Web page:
Pregnancy doesn’t make you invincible

30
1919

I am 24 weeks pregnant this week and for those of you who want to see a bump picture, here is one that I took last week while on holidays at Coolangatta.

Plumbette

Yesterday I had a routine check-up with my Obstetrician.

We bought a new car a month ago and I’m not confident enough to park it on a hill where I go for my appointments, so I ended up meeting my parents so my mum could look after the girls and my dad could drop me to the hospital.

Before I left home to meet my parents,  I checked out my social media pages and got quite down about an aspect of my blog that I’m struggling with but can’t quite fix because of various reasons which I can’t share online yet. (Don’t you hate when people write this kind of stuff and it leaves you hanging, I know I do!)

It got me so down I cried in the truck to my dad while he drove me to my appointment. I couldn’t stop the tears and emotion as I told dad how I’d been feeling.  Of course my dad was great and reminded me that I was in limbo because I was having a baby and my focus should be on my family and the various issues with my blog and work would be made clearer once I’ve settled with our new family routine.

Of course it was the perspective I needed to hear and be reminded of but sometimes I let my emotions get the better of me.

I heard an amazing sermon at church on Sunday about change and it all made complete sense with what I have been dealing with personally. I’m open to change, but I don’t like the process of changing and the question I have been plagued with since December last year is this: I’m open for what God wants me to do, but what the heck does He want me to do and do the passions in my heart align with the awesome plan he has for me?

Even if you aren’t the God fearing type, the same question can be asked in your own life. Are you doing what you’re meant to be doing? How do you know if you’re on the right path or when you’re flogging a dead horse and need to change direction?

My appointment with my Obstetrician went well (the bub is good, and I’m good). After Easter I will need to do a glucose test. My little cry in the truck made me feel less sad about my situation. Dad drove me back to where mum was looking after the girls and when I packed them in the car to drive home, I got lost in my thoughts, reflecting back to when I had to do my glucose test when I was pregnant with Esther.

I was working full time as a plumber when I was pregnant with Esther. I remember dad and I would do big days at work and I’m not sure how I did it.

When I was 28 weeks pregnant, dad and I were working massive 12 hour days. On one particular day I was booked to get my glucose test at QML to test for gestational diabetes which is a routine pregnancy test.

I remember after the test was done, I went to the toilets and noticed that I had a bloody discharge and I remember shaking violently and becoming emotional because I knew that this type of discharge was not a good sign.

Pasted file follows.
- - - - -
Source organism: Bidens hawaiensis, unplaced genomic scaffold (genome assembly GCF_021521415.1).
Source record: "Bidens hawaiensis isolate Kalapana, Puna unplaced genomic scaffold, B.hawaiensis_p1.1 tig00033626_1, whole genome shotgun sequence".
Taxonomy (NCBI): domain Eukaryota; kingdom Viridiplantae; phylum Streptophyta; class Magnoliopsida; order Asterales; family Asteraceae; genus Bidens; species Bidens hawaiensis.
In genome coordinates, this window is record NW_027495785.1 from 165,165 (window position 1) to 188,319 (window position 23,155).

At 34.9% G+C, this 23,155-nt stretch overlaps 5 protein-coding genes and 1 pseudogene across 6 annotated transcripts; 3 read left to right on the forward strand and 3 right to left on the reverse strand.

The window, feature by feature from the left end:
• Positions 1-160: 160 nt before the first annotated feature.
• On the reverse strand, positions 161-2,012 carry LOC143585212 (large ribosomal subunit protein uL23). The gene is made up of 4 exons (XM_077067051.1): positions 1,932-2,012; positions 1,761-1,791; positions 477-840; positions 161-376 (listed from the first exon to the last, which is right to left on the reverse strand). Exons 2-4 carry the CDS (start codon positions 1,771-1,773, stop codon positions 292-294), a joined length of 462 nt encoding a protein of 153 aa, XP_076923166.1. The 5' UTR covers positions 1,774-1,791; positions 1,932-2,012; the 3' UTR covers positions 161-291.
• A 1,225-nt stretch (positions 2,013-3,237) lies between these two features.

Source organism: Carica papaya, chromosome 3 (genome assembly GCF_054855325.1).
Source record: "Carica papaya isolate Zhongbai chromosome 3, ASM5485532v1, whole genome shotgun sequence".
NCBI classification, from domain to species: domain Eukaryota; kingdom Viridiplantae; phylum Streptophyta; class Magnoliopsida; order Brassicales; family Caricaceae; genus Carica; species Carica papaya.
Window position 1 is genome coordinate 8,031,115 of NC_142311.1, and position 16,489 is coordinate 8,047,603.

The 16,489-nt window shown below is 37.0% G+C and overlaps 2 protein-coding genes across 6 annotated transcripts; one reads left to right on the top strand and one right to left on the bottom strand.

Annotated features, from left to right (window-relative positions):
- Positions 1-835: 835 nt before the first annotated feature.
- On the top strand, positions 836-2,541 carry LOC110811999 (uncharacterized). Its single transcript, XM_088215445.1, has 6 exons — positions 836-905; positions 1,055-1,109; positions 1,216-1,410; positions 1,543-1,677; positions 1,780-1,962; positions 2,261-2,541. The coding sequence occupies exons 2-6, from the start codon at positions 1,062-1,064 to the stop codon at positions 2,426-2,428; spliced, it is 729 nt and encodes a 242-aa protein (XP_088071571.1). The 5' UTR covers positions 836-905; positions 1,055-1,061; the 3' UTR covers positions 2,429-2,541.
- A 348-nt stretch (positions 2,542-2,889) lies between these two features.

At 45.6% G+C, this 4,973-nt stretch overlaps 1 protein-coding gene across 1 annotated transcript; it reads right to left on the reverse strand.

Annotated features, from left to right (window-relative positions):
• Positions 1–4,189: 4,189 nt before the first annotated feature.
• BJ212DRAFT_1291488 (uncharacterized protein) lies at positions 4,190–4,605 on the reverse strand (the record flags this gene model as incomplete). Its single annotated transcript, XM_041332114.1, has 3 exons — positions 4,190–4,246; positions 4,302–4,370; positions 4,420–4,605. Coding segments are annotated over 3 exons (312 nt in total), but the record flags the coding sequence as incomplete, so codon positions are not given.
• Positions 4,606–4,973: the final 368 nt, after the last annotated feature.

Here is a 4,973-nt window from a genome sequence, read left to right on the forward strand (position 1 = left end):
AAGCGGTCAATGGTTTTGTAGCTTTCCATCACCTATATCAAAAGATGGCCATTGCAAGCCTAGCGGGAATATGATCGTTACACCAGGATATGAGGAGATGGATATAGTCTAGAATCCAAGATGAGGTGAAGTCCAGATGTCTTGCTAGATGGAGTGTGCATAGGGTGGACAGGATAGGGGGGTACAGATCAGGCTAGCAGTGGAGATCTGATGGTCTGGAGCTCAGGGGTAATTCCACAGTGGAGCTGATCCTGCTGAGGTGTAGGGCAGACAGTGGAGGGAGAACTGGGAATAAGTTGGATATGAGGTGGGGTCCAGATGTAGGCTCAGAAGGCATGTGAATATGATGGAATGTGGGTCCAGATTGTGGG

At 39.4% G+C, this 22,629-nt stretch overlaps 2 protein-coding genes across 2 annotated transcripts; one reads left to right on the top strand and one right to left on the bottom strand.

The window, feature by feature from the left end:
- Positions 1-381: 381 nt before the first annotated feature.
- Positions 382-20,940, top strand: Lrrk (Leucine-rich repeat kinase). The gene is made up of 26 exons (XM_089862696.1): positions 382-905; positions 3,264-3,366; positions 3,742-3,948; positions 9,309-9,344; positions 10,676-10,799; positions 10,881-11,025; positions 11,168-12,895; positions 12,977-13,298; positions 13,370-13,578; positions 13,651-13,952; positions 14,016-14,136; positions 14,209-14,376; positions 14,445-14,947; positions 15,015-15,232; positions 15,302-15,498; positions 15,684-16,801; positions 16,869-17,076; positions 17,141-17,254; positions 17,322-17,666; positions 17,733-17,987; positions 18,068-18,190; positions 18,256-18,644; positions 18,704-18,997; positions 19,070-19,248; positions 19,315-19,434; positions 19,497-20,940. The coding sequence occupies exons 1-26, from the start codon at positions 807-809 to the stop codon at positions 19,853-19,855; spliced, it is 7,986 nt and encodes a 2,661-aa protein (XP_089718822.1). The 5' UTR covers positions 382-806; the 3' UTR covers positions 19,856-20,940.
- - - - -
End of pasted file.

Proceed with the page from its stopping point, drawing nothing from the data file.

My dad picked me up outside the QML pathology and I burst into tears telling him he had to take me to see my Obstetrician because something was wrong. I hadn’t felt the baby move for 3-4 days which made me even more scared.

I had a wave of emotions wash over me while I was on the phone to the hospital. I was told to go straight to the labour ward and my obstetrician would meet me there.  Being told to go to the labour ward did not help with my emotions. I remember dad holding my hand in the truck and reassuring me that everything would be ok.

When I got to the labour ward, a midwife did a swab test and it tested positive that it was from my waters.  I was hooked up to a machine to hear the baby’s heart beat and it was slow and rhythmic. I was thankful that there was a heartbeat.

Once my obstetrician had finished doing a c-section on another patient, he came into see me and asked me what I had been doing. He did a scan to see how much of the waters were left to support the baby in my womb.

The scan was positive as I hadn’t lost my waters. Instead he explained I just had a small leak. I was given steroids to build the baby’s lung strength if the baby decided to come early and I was kept overnight for observation.

It was after this horrible scenario that my 12 hour plumbing days ceased. I really wanted my baby and I didn’t want to take any more chances that could bring on premature birth.

When I was 38 weeks, Esther was still in the breech position which meant I had to have a cesarean. I had a few thoughtful friends tell me to do all sorts of things to try and get Esther to move around, but because of what I had experienced at 28 weeks, I wasn’t going to take any chances and was happy to have a cesarean.

As I reflected on this moment in my life over 3 years ago, I had to remind myself that pregnancy doesn’t make you invincible. I thought I could handle anything whilst being pregnant, but the body has other ideas and they need to be respected.

So while I am questioning some parts of my life, the parts that really matter are the little people God has entrusted in my care and the little soul that is growing inside my belly.

Rather than let my emotions get the better of me I’m going to sway to the music of my limbo and hope that the answers I seek will come to me when I’m ready. I’m willing and waiting.

Have you ever wondered if you’re travelling on the right path? What did you do to seek clarification?